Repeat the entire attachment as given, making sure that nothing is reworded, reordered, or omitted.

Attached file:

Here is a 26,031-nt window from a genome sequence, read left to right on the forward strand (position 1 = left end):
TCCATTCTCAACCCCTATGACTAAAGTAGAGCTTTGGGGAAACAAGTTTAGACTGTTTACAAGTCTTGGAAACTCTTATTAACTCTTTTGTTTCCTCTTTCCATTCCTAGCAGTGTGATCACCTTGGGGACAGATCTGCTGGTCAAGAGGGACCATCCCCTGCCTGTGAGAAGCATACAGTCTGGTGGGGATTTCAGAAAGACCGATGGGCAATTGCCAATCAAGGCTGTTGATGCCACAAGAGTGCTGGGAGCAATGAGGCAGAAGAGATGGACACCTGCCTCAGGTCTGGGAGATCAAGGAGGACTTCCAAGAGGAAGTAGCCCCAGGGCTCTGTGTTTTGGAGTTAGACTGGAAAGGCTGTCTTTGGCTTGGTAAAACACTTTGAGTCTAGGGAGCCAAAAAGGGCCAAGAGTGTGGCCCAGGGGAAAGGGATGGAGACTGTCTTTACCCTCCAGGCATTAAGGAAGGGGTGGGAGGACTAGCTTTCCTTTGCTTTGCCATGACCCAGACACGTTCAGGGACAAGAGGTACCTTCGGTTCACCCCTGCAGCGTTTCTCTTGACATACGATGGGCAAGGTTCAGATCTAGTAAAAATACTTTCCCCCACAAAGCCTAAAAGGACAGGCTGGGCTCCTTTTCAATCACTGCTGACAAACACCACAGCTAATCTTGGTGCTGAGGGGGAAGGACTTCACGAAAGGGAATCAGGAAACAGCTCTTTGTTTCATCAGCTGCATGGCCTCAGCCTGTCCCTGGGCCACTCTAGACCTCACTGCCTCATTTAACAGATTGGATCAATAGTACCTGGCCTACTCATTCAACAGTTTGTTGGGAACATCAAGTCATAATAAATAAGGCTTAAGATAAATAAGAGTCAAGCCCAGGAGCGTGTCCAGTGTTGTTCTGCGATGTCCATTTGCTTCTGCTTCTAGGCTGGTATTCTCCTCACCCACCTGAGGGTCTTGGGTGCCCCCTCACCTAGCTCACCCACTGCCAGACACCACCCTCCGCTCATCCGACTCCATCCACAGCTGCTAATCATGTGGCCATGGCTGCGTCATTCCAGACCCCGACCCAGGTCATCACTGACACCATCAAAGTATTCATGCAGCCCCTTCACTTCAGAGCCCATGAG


Here is a 26,031-nt window from a genome sequence, read left to right on the forward strand (position 1 = left end):
TCCATTCTCAACCCCTATGACTAAAGTAGAGCTTTGGGGAAACAAGTTTAGACTGTTTACAAGTCTTGGAAACTCTTATTAACTCTTTTGTTTCCTCTTTCCATTCCTAGCAGTGTGATCACCTTGGGGACAGATCTGCTGGTCAAGAGGGACCATCCCCTGCCTGTGAGAAGCATACAGTCTGGTGGGGATTTCAGAAAGACCGATGGGCAATTGCCAATCAAGGCTGTTGATGCCACAAGAGTGCTGGGAGCAATGAGGCAGAAGAGATGGACACCTGCCTCAGGTCTGGGAGATCAAGGAGGACTTCCAAGAGGAAGTAGCCCCAGGGCTCTGTGTTTTGGAGTTAGACTGGAAAGGCTGTCTTTGGCTTGGTAAAACACTTTGAGTCTAGGGAGCCAAAAAGGGCCAAGAGTGTGGCCCAGGGGAAAGGGATGGAGACTGTCTTTACCCTCCAGGCATTAAGGAAGGGGTGGGAGGACTAGCTTTCCTTTGCTTTGCCATGACCCAGACACGTTCAGGGACAAGAGGTACCTTCGGTTCACCCCTGCAGCGTTTCTCTTGACATACGATGGGCAAGGTTCAGATCTAGTAAAAATACTTTCCCCCACAAAGCCTAAAAGGACAGGCTGGGCTCCTTTTCAATCACTGCTGACAAACACCACAGCTAATCTTGGTGCTGAGGGGGAAGGACTTCACGAAAGGGAATCAGGAAACAGCTCTTTGTTTCATCAGCTGCATGGCCTCAGCCTGTCCCTGGGCCACTCTAGACCTCACTGCCTCATTTAACAGATTGGATCAATAGTACCTGGCCTACTCATTCAACAGTTTGTTGGGAACATCAAGTCATAATAAATAAGGCTTAAGATAAATAAGAGTCAAGCCCAGGAGCGTGTCCAGTGTTGTTCTGCGATGTCCATTTGCTTCTGCTTCTAGGCTGGTATTCTCCTCACCCACCTGAGGGTCTTGGGTGCCCCCTCACCTAGCTCACCCACTGCCAGACACCACCCTCCGCTCATCCGACTCCATCCACAGCTGCTAATCATGTGGCCATGGCTGCGTCATTCCAGACCCCGACCCAGGTCATCACTGACACCATCAAAGTATTCATGCAGCCCCTTCACTTCAGAGCCCATGAG